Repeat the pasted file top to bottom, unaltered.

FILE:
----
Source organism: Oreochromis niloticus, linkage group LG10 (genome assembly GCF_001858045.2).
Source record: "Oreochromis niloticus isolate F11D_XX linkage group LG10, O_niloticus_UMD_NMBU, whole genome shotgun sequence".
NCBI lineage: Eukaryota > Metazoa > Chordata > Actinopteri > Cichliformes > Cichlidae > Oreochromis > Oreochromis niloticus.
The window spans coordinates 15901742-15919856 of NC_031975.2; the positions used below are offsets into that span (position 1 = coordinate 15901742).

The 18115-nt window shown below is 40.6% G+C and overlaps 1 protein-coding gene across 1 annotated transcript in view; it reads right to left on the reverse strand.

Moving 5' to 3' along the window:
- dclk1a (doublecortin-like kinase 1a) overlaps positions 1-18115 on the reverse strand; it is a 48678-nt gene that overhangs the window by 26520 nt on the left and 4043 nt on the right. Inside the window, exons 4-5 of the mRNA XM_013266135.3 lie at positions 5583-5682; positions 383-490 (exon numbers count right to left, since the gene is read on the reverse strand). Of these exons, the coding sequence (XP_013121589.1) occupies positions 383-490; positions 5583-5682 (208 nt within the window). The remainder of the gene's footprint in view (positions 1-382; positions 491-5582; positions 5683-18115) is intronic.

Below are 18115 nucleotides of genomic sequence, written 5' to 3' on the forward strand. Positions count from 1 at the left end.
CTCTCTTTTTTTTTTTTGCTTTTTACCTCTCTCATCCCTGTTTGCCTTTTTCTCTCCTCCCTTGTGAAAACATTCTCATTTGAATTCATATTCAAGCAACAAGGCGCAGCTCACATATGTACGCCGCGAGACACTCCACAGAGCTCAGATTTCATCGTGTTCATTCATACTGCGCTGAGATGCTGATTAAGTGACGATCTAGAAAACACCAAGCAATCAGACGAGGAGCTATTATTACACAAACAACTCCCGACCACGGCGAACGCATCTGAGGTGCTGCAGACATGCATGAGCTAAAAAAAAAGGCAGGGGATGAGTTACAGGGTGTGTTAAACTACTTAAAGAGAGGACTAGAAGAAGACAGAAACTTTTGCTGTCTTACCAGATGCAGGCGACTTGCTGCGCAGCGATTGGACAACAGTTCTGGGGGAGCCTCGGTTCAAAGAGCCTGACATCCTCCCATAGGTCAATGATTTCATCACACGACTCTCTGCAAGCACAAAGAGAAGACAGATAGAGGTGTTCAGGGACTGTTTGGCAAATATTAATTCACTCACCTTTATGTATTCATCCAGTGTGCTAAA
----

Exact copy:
Source organism: Oreochromis niloticus, linkage group LG10 (genome assembly GCF_001858045.2).
Source record: "Oreochromis niloticus isolate F11D_XX linkage group LG10, O_niloticus_UMD_NMBU, whole genome shotgun sequence".
NCBI lineage: Eukaryota > Metazoa > Chordata > Actinopteri > Cichliformes > Cichlidae > Oreochromis > Oreochromis niloticus.
The window spans coordinates 15901742-15919856 of NC_031975.2; the positions used below are offsets into that span (position 1 = coordinate 15901742).

The 18115-nt window shown below is 40.6% G+C and overlaps 1 protein-coding gene across 1 annotated transcript in view; it reads right to left on the reverse strand.

Moving 5' to 3' along the window:
- dclk1a (doublecortin-like kinase 1a) overlaps positions 1-18115 on the reverse strand; it is a 48678-nt gene that overhangs the window by 26520 nt on the left and 4043 nt on the right. Inside the window, exons 4-5 of the mRNA XM_013266135.3 lie at positions 5583-5682; positions 383-490 (exon numbers count right to left, since the gene is read on the reverse strand). Of these exons, the coding sequence (XP_013121589.1) occupies positions 383-490; positions 5583-5682 (208 nt within the window). The remainder of the gene's footprint in view (positions 1-382; positions 491-5582; positions 5683-18115) is intronic.

Below are 18115 nucleotides of genomic sequence, written 5' to 3' on the forward strand. Positions count from 1 at the left end.
CTCTCTTTTTTTTTTTTGCTTTTTACCTCTCTCATCCCTGTTTGCCTTTTTCTCTCCTCCCTTGTGAAAACATTCTCATTTGAATTCATATTCAAGCAACAAGGCGCAGCTCACATATGTACGCCGCGAGACACTCCACAGAGCTCAGATTTCATCGTGTTCATTCATACTGCGCTGAGATGCTGATTAAGTGACGATCTAGAAAACACCAAGCAATCAGACGAGGAGCTATTATTACACAAACAACTCCCGACCACGGCGAACGCATCTGAGGTGCTGCAGACATGCATGAGCTAAAAAAAAAGGCAGGGGATGAGTTACAGGGTGTGTTAAACTACTTAAAGAGAGGACTAGAAGAAGACAGAAACTTTTGCTGTCTTACCAGATGCAGGCGACTTGCTGCGCAGCGATTGGACAACAGTTCTGGGGGAGCCTCGGTTCAAAGAGCCTGACATCCTCCCATAGGTCAATGATTTCATCACACGACTCTCTGCAAGCACAAAGAGAAGACAGATAGAGGTGTTCAGGGACTGTTTGGCAAATATTAATTCACTCACCTTTATGTATTCATCCAGTGTGCTAAA